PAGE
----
Legislature(2019 - 2020)GRUENBERG 120
04/25/2019 03:00 PM House STATE AFFAIRS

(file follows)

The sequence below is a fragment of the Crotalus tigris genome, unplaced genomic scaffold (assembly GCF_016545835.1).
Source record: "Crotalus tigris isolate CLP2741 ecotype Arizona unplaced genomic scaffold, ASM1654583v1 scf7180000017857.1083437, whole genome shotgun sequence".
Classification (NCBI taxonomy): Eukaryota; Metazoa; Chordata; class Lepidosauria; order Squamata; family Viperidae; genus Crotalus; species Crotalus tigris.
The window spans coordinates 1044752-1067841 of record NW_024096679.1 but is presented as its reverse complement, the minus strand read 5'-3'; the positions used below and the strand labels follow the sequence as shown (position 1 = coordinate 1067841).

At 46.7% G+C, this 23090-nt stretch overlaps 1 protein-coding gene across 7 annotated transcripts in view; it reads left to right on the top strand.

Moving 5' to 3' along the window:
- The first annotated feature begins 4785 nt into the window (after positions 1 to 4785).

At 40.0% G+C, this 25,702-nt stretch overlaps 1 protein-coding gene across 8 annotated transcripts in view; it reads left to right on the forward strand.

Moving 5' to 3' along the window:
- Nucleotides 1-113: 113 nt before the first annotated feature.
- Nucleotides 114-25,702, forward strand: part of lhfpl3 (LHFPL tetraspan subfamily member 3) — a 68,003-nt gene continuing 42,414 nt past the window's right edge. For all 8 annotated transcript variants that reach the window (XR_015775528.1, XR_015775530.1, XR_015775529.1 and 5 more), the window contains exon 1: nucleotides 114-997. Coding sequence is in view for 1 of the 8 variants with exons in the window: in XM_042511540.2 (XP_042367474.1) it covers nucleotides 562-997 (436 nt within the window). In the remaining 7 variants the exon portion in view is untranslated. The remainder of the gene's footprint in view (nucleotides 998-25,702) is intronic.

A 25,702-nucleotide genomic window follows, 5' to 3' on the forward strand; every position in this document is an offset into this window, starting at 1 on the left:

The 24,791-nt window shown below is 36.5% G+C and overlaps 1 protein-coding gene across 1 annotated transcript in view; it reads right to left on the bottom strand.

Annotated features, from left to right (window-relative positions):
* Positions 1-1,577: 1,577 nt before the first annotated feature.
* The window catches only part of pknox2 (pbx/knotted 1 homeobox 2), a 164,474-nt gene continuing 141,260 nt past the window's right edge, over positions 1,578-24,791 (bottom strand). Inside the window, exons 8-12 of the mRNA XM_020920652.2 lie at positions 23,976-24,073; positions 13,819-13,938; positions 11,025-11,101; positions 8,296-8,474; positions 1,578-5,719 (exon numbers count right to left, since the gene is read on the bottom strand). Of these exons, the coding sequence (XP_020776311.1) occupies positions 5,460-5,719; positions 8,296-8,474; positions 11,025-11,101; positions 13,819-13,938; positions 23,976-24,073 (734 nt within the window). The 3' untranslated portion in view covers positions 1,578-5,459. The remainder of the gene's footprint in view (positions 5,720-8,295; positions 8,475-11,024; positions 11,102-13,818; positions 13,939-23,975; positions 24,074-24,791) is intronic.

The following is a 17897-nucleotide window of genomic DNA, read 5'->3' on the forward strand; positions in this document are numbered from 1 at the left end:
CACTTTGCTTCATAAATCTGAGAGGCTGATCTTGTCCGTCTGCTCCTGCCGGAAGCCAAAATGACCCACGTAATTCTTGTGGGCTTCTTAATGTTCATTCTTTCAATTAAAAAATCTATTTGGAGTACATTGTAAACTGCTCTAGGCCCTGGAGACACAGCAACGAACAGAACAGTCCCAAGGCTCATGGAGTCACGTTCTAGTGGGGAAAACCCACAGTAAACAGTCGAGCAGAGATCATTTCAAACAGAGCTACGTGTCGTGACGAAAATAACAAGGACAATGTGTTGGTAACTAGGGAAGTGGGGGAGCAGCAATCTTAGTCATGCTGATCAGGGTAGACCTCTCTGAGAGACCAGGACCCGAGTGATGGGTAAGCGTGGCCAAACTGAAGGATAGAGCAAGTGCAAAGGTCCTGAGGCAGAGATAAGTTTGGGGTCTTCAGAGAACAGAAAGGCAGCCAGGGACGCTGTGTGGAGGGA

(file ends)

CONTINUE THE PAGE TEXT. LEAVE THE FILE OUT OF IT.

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HJR 6-CONST. AM.:PERMANENT FUND & DIVIDEND [Contains discussion of HJR 5, HJR 7, SJR 4, SJR 5, and SJR 6] 4:21:13 PM CO-CHAIR FIELDS announced that the final order of business would be HOUSE JOINT RESOLUTION NO. 6, Proposing amendments to the Constitution of the State of Alaska relating to the Alaska permanent fund and the permanent fund dividend. 4:21:24 PM BRUCE TANGEMAN, Commissioner, Department of Revenue (DOR), on behalf of the House Rules Standing Committee, sponsor of HJR 6, by request of the governor, lauded the actions of the legislature in creating the percent of market value (POMV) structure of drawing money from the permanent fund and noted the current discussions in the committee meeting addressing the split. He stated that HJR 6 would protect Alaskans' right to determine the future of the permanent fund dividend (PFD). He said that the permanent fund and the PFD was never broken and worked exactly as designed for 34 years. Over the three decades, the PFD calculation and the amount paid to Alaskans was never questioned, regardless of the size of the check, until 2016, when the legislature appropriated the full PFD and Governor Bill Walker vetoed it by half. In 2017 and 2018, both branches of government agreed on a reduced dividend. MR. TANGEMAN, in response to Representative Wool's proposed legislation [HB 132, introduced and discussed during the 4/25/19 House State Affairs Standing Committee meeting], said that currently DOR tracks the market to determine a five-year rolling average; HB 132 would track the price and production of oil. He stated that in 2012, the PFD was $878; in 2013 the PFD was $900; however, in 2015, the dividend was the largest ever at $2,072. He stated that the dip reflected the market correction of 2008, which affected the following five years; in 2013, the amount again increased and was at its highest level in 2015. He conceded that there has been volatility in the PFD amount, but Alaskans never questioned the amount, because they understood it to be the result of the calculation and not politics. He maintained that political decisions regarding the amount of the PFD are what "got people's attention" and created the current situation. MR. TANGEMAN said that the constitutional amendment under HJR 6 would guarantee the PFD; PFDs would not be subject to appropriation; the funds would be transferred to the PFD payment fund and distributed. He maintained that the amendment under the proposed resolution would protect the PFD; it could not be reduced by the legislature or the governor's veto. Further, the amendment would require that any changes to the statutory PFD formula would require a vote of the people. He emphasized, "It's Alaska's PFD and they should be entrusted with the future of any changes to the calculation." He stated that the proposed resolution is part of Governor Michael J. Dunleavy's larger fiscal plan, which is to ensure Alaskans are included when deciding the size and scope of their government. 4:26:09 PM WILLIAM MILKS, Senior Assistant Attorney General, Legislation & Regulations Section, Civil Division (Juneau), Department of Law (DOL), on behalf of the House Rules Standing Committee, sponsor of HJR 6, by request of the governor, relayed that the proposed resolution consists of a constitutional amendment which would provide for a dividend in the Alaska State Constitution. He reiterated that the statutory dividend program was followed for three decades; it not being followed prompted a court case challenge; the Alaska Supreme Court stated clearly that absent a constitutional amendment providing for a dividend, the PFD will compete annually for legislative appropriations. He relayed that the proposed amendment follows up on that decision. MR. MILKS paraphrased from the sectional analysis, which read as follows [original punctuation provided]: Section 1: This would provide a conforming amendment to the existing language in order to authorize a portion of permanent fund income to be used for dividends as set forth in Section 2. Section 2: This section would create two new subsections in the permanent fund amendment. Subsection (b) would require that a portion of the permanent fund income be used, without an appropriation, solely for the purpose of paying permanent fund dividends to state residents. Those payments would occur according to the dividend program and formula currently set forth in statute. Subsection (b) would also allow the legislature to change the dividend program, including amount and eligibility, subject to the approval of the voters in subsection (c). Subsection (c) would require that any law passed by the legislature to amend the permanent fund dividend program, including the amount and the eligibility requirements, would not take effect unless the voters approved the proposed law at the next statewide election. If approved by the voters, it would take effect 90 days after certification of the election. Section 3: This transition provision specifies that the dividend program in place on January 1, 2019 would remain in place until the legislature and the voters approved a change to the program. Section 4: This section would require that the constitutional amendment be placed on the general election ballot in 2020. 4:29:06 PM CO-CHAIR KREISS-TOMKINS asked for the administration's perspective on the changes made to [SJR 5] - the Senate companion resolution. MR. MILKS responded that the largest change was that the proposed constitutional amendment would include the statutory formula for calculating the dividend amount, and any change in the formula would be subject to the approval of the voters. He mentioned that an additional change to the proposed amendment was the replacement of annual payments with quarterly payments. CO-CHAIR KREISS-TOMKINS asked for the administration's position on the quarterly disbursements. 4:31:15 PM MIKE BARNHILL, Director of Policy, Office of Management & Budget (OMB), Office of the Governor, responded on the administration's position on changes made to SJR 5 by the Senate Judiciary Standing Committee [during the 4/15/19 meeting]. The administration supports the elimination of the requirement that any change in eligibility requirements [for the PFD] must be approved by voters. The administration does not object to the amendment calling for quarterly disbursements of the PFD but that the change would be accomplished more appropriately by statute. The administration did not voice an objection regarding the third change - rolling SJR 6 into SJR 5. He explained that SJR 6 constitutes the administration's proposal with respect to a constitutional spending limit. He said that the administration's preference is that the two proposed resolutions be considered separately; they represent substantial policy amendments to the constitution. REPRESENTATIVE LEDOUX asked whether the administration opposes quarterly payments as a social engineering concept. MR. BARNHILL expressed that there are valid policy reasons to pay the PFD on a more periodic basis: more of the dividend money would stay in state; it would have more impact on the economy of the state; it could generate jobs; and an annual dividend tends to be spent Outside. He said that the administration's objection is not from a policy standpoint, but due to a concern for the appropriate place - constitution or statute. REPRESENTATIVE VANCE suggested that quarterly payments would benefit not only the recipients but the earnings of the corpus, as the money would remain in the corpus longer. She expressed a desire to hear the perspective of Angela Rodell, Executive Director, Alaska Permanent Fund Corporation, (APFC) regarding quarterly payments. REPRESENTATIVE VANCE asked if it is possible to adopt the proposed constitutional amendment in HJR 6 without adopting the proposed spending cap and vice versa. MR. BARNHILL answered that the administration intentionally structured the proposed constitutional amendments in three separate vehicles so that the citizens would have the ability to vote on each one based on its merits; by implication, one could be adopted without the other. He said that the constitutional amendments would give the voters the opportunity to vote up or down on the spending limit [HJR 7 and SJR 6], on a dividend that is constitutionally appropriated [HJR 6 and SJR 5], and on the taxpayer's bill of rights [HJR 5 and SJR 4]. He concluded that one amendment could be adopted without the others; however, it is the Dunleavy administration's perspective is that the residents should have the opportunity to vote on each. REPRESENTATIVE VANCE asked whether HJR 6 protects the corpus of the permanent fund. MR. BARNHILL responded that existing constitutional construct regarding the permanent fund protects the corpus; the language was adopted in 1976. It relays that the principle shall be used only for incoming-producing investments, implying that it cannot be appropriated. 4:36:46 PM CO-CHAIR FIELDS commented that the constitution does not protect the ERA; therefore, the legislature could still draw down that account. MR. BARNHILL concurred. REPRESENTATIVE WOOL asked for confirmation that under the proposed constitutional amendment, the statutory formula [for the PFD] would be in the constitution, and a change in the formula would require a vote of the people. MR. BARNHILL replied that the constitutional amendment would guarantee the transfer of PFD funds pursuant to statute. It would introduce direct democracy into the constitution by dictating that if the legislature changes the statutory formula, the people would automatically get an opportunity to vote on the change. It would not enshrine a particular statutory approach to the PFD calculation. The legislature would retain the right to change the calculation; however, any change would require approval by a vote of the people. REPRESENTATIVE LEDOUX asked whether the people would vote on any changes that the legislature made before the changes can go into effect. MR. BARNHILL responded, "Correct." REPRESENTATIVE LEDOUX asked for confirmation that if the legislature wants to make any changes, it would make the changes, put the changes out for vote, and if the people accept the changes, the changes would go into effect the next year. MR. BARNHILL said, "Correct." He explained that the proposed constitutional amendment would prepackage a referendum. Currently under the constitution when the legislature passes any law, the public can get the issue on the ballot by gathering signatures in a referendum process. The proposed constitutional amendment would make the referendum process automatic. 4:39:15 PM CO-CHAIR KREISS-TOMKINS mentioned discussion about a 50-50 split of the POMV draw as a compromise, producing a dividend amount that would be larger than that of the last two years but smaller than this proposal would yield. He asked whether the administration has a position on the 50-50 split compromise. 4:40:05 PM The committee took a brief at-ease at 4:40 p.m. 4:40:09 PM MR. BARNHILL answered that the administration has not taken a position on any new approach to the PFD, such as a 50-50 split, but is willing to discuss it. REPRESENTATIVE VANCE asked for confirmation that if HJR 6 passed, it would be put to a vote on the 2020 ballot to decide if it should be in the constitution. MR. BARNHILL concurred. CO-CHAIR FIELDS asked whether the administration has mapped out a timeline, since any change in the statutory formula would substantially alter the budget process. MR. BARNHILL disagreed that a change in the statutory formula would substantially change the budget process. The proposed resolution clearly states the timelines; the first opportunity for the legislature to make appropriations pursuant to a new statutory formula would be the fiscal year following the election. For example: the vote is in November; the legislative session begins the following January; and the legislature would appropriate for the following fiscal year pursuant to the constitutional amendment. REPRESENTATIVE VANCE asked whether it would be feasible for the legislature to combine the three resolutions so that the spending cap, the income tax, and the PFD were all put before the voters in one ballot question. Mr. BARNHILL stated that he appreciated the representative's desire to simplify constitutional issues for the voters; however, he offered that considerable time and effort was spent to determine the best way to present the issues. The decision was made to use three separate vehicles addressing three separate subjects. He maintained that giving the people a voice in how the PFD is calculated and in any legislative decision to change that calculation is a discreet issue that stands on its own. The other two issues - giving people a voice in any tax changes or rate increases and giving the people a voice in amending the constitution to limit spending - are also separate discreet issues. He conceded that since all three issues fall under Article IX of the constitution, it would be possible to defend combining them; however, it is the intention of the administration to give the people the ability to vote each one up or down. 4:45:04 PM REPRESENTATIVE LEDOUX referred to the proposed constitutional amendment [in HJR 5 and STR 4], also known as the taxpayer bill of rights, and asked whether the legislature would be required to approve a tax passed by the people through an initiative process. Mr. BARNHILL agreed that passage of the constitutional amendment would require the people to vote on any new tax or tax rate increase passed by the legislature, and alternately, if the people initiate a tax or a tax increase, the legislature would be required to approve it before it is enacted. He stated that both mechanisms currently exist with one exception - when the people initiate a law, the legislature cannot repeal it for two years. The resolution seeks to shorten that time frame. REPRESENTATIVE LEDOUX expressed her belief that most people who support the taxpayer bill of rights do not realize that it would impact their ability through the initiative process. She offered that the most likely tax to be approved through an initiative process would be an oil tax. She stated that she does not think most people realize that the constitutional amendment would give the legislature "a second bite at that." REPRESENTATIVE WOOL maintained that the three issues - taxes, PFDs, and the spending cap - are all intertwined in the final budget product. He asked whether Mr. Barnhill thought that separating issues that are intertwined might present a problem. Mr. BARNHILL responded, no. He expressed his belief that the people can analyze each issue separately. He added that if there is an emerging consensus within the committee to roll the resolutions together to move them forward, the administration would most likely not object. REPRESENTATIVE WOOL suggested that the administration, through the proposed constitutional amendments, is introducing another branch of government. Raising or lowering revenue would require approval not only of the House, the Senate, and the executive branch, but of the people, which would take a year or more and a great deal of educational campaigning. Mr. BARNHILL responded that this very point was debated at length at the constitutional convention, and the convention approved this vigorous element of direct democracy. He added that Alaska has a very strong access to legislation through the initiative and referendum process. He suggested that the governor is proposing to take that element of direct democracy that exists right now and that the people regularly access right now and pre-package the initiative/referendum in respect to the PFD and new and increased taxes. He opined that if the legislature were to make a change to the PFD statute, there is a high likelihood that a referendum would be filed. He added that the passage of a personal income tax would most likely result in a referendum as well. The administration is seeking to make that referendum automatic and give the people the opportunity to vote on these very important issues that they care deeply about. 4:51:47 PM CO-CHAIR FIELDS asked whether the inclusion of legislative approval of voter-approved initiatives was intentional or accidental. As an example, he referred to a voter initiative to spend less money on per barrel tax credits to oil companies. MR. BARNHILL responded that requiring legislative approval over a voter initiated new tax or tax rate increase was no accident; it was the point. MR. MILKS responded that in the proposed constitutional amendment addressing taxes, if the voters, by initiative, pass a new tax or increase the rate of tax, the legislature can reject it. He stated that in the original version of the resolution, the default was as follows: if the legislature did nothing, the new tax was rejected. The Senate Judiciary Standing Committee changed the default to the following: if the voters pass a tax, the legislature has the opportunity to .... [Due to technical difficulties, the last minute of the hearing was not recorded.] CO-CHAIR FIELDS stated that HJR 6 would be held over.